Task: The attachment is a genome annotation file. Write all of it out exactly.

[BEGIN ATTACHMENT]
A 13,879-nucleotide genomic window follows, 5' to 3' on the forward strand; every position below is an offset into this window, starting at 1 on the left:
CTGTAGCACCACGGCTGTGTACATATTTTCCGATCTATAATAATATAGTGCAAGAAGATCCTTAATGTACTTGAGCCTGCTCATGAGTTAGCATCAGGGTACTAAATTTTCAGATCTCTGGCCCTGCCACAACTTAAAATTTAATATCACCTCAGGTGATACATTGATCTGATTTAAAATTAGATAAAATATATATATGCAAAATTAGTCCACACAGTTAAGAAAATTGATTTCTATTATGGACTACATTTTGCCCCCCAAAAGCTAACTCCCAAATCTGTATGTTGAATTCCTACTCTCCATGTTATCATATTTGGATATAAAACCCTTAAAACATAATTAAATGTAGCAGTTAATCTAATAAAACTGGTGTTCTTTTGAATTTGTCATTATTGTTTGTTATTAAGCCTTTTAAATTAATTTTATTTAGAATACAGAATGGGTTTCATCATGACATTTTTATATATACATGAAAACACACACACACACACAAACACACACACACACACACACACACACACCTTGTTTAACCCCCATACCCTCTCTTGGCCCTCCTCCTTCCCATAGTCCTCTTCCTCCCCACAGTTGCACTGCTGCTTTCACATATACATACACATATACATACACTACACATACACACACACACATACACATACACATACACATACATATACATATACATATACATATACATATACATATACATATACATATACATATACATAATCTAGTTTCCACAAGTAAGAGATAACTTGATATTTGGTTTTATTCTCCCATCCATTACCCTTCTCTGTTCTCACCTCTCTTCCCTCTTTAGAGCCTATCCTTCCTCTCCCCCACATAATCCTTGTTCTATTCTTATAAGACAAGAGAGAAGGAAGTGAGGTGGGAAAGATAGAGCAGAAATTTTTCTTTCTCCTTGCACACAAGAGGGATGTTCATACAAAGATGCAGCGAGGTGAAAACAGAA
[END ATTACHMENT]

A 13,879-nucleotide genomic window follows, 5' to 3' on the forward strand; every position below is an offset into this window, starting at 1 on the left:
CTGTAGCACCACGGCTGTGTACATATTTTCCGATCTATAATAATATAGTGCAAGAAGATCCTTAATGTACTTGAGCCTGCTCATGAGTTAGCATCAGGGTACTAAATTTTCAGATCTCTGGCCCTGCCACAACTTAAAATTTAATATCACCTCAGGTGATACATTGATCTGATTTAAAATTAGATAAAATATATATATGCAAAATTAGTCCACACAGTTAAGAAAATTGATTTCTATTATGGACTACATTTTGCCCCCCAAAAGCTAACTCCCAAATCTGTATGTTGAATTCCTACTCTCCATGTTATCATATTTGGATATAAAACCCTTAAAACATAATTAAATGTAGCAGTTAATCTAATAAAACTGGTGTTCTTTTGAATTTGTCATTATTGTTTGTTATTAAGCCTTTTAAATTAATTTTATTTAGAATACAGAATGGGTTTCATCATGACATTTTTATATATACATGAAAACACACACACACACACAAACACACACACACACACACACACACACACCTTGTTTAACCCCCATACCCTCTCTTGGCCCTCCTCCTTCCCATAGTCCTCTTCCTCCCCACAGTTGCACTGCTGCTTTCACATATACATACACATATACATACACTACACATACACACACACACATACACATACACATACACATACATATACATATACATATACATATACATATACATATACATATACATATACATATACATAATCTAGTTTCCACAAGTAAGAGATAACTTGATATTTGGTTTTATTCTCCCATCCATTACCCTTCTCTGTTCTCACCTCTCTTCCCTCTTTAGAGCCTATCCTTCCTCTCCCCCACATAATCCTTGTTCTATTCTTATAAGACAAGAGAGAAGGAAGTGAGGTGGGAAAGATAGAGCAGAAATTTTTCTTTCTCCTTGCACACAAGAGGGATGTTCATACAAAGATGCAGCGAGGTGAAAACAGAA